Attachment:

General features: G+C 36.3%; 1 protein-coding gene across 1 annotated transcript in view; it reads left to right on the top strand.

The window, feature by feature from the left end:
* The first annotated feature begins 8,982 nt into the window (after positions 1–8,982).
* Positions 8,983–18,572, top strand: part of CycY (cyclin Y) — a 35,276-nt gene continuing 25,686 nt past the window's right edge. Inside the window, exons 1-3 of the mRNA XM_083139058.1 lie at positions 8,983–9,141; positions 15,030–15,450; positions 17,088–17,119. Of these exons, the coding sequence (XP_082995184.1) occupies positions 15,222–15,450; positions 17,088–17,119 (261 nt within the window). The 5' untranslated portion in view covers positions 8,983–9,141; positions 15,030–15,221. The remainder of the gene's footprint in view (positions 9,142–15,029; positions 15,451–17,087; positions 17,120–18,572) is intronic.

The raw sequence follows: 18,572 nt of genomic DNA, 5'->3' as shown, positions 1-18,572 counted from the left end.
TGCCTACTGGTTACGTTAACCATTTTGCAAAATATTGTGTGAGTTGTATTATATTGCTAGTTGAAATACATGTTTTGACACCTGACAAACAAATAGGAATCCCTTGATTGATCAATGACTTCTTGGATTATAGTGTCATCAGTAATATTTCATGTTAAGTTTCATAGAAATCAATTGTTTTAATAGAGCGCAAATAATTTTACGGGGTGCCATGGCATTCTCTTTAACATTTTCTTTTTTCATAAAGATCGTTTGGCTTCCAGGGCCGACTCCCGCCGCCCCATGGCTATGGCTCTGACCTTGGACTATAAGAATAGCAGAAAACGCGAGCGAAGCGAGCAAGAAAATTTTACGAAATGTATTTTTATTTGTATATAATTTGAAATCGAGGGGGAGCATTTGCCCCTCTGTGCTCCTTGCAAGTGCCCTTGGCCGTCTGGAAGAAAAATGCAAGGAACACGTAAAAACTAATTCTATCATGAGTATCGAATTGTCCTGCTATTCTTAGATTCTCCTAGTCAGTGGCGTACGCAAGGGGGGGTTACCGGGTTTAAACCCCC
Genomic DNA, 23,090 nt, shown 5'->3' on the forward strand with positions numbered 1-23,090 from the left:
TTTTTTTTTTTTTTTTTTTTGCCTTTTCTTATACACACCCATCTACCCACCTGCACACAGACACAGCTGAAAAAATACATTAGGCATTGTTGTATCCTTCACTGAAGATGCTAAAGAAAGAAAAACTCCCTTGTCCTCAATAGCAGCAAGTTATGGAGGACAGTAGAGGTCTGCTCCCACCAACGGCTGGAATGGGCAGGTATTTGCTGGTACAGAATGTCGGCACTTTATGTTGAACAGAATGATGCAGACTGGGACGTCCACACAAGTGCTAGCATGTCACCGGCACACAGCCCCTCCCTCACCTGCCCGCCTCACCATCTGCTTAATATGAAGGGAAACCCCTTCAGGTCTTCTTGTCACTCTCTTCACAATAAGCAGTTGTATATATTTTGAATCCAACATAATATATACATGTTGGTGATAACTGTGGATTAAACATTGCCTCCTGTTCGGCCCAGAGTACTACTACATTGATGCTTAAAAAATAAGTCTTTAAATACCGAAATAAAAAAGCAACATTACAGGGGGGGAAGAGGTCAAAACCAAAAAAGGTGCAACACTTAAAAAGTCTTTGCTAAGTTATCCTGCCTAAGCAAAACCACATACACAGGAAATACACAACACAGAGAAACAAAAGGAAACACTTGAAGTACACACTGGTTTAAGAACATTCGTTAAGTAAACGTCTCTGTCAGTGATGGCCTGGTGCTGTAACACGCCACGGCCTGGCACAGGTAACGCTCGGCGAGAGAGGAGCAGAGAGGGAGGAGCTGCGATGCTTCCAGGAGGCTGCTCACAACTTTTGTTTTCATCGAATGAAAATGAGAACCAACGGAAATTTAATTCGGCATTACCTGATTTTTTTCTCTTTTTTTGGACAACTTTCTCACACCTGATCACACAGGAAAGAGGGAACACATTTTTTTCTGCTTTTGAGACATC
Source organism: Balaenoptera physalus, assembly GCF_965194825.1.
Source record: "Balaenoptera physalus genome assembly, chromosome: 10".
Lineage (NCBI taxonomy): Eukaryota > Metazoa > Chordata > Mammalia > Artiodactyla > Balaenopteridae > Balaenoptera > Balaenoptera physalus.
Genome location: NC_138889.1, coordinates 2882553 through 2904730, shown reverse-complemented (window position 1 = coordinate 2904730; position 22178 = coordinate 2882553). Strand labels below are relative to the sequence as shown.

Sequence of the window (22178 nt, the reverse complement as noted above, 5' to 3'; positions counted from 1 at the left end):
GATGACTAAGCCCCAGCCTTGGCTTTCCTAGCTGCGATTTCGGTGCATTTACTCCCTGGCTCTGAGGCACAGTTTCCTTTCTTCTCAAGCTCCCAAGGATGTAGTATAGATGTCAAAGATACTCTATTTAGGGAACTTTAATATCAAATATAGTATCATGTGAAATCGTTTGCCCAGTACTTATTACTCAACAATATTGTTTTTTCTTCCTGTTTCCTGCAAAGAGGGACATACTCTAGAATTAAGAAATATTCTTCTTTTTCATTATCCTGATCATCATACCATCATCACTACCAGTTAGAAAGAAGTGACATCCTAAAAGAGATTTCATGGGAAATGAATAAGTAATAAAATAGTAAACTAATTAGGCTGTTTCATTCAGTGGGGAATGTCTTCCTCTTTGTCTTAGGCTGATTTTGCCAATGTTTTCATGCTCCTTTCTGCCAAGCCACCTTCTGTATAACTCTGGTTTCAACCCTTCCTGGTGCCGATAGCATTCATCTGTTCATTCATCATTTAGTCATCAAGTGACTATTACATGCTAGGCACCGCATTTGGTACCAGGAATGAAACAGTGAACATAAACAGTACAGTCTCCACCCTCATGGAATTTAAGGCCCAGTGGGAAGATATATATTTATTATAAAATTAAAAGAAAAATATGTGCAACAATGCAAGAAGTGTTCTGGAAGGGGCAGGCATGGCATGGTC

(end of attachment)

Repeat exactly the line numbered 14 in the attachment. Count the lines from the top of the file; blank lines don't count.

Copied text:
GATGACTAAGCCCCAGCCTTGGCTTTCCTAGCTGCGATTTCGGTGCATTTACTCCCTGGCTCTGAGGCACAGTTTCCTTTCTTCTCAAGCTCCCAAGGATGTAGTATAGATGTCAAAGATACTCTATTTAGGGAACTTTAATATCAAATATAGTATCATGTGAAATCGTTTGCCCAGTACTTATTACTCAACAATATTGTTTTTTCTTCCTGTTTCCTGCAAAGAGGGACATACTCTAGAATTAAGAAATATTCTTCTTTTTCATTATCCTGATCATCATACCATCATCACTACCAGTTAGAAAGAAGTGACATCCTAAAAGAGATTTCATGGGAAATGAATAAGTAATAAAATAGTAAACTAATTAGGCTGTTTCATTCAGTGGGGAATGTCTTCCTCTTTGTCTTAGGCTGATTTTGCCAATGTTTTCATGCTCCTTTCTGCCAAGCCACCTTCTGTATAACTCTGGTTTCAACCCTTCCTGGTGCCGATAGCATTCATCTGTTCATTCATCATTTAGTCATCAAGTGACTATTACATGCTAGGCACCGCATTTGGTACCAGGAATGAAACAGTGAACATAAACAGTACAGTCTCCACCCTCATGGAATTTAAGGCCCAGTGGGAAGATATATATTTATTATAAAATTAAAAGAAAAATATGTGCAACAATGCAAGAAGTGTTCTGGAAGGGGCAGGCATGGCATGGTC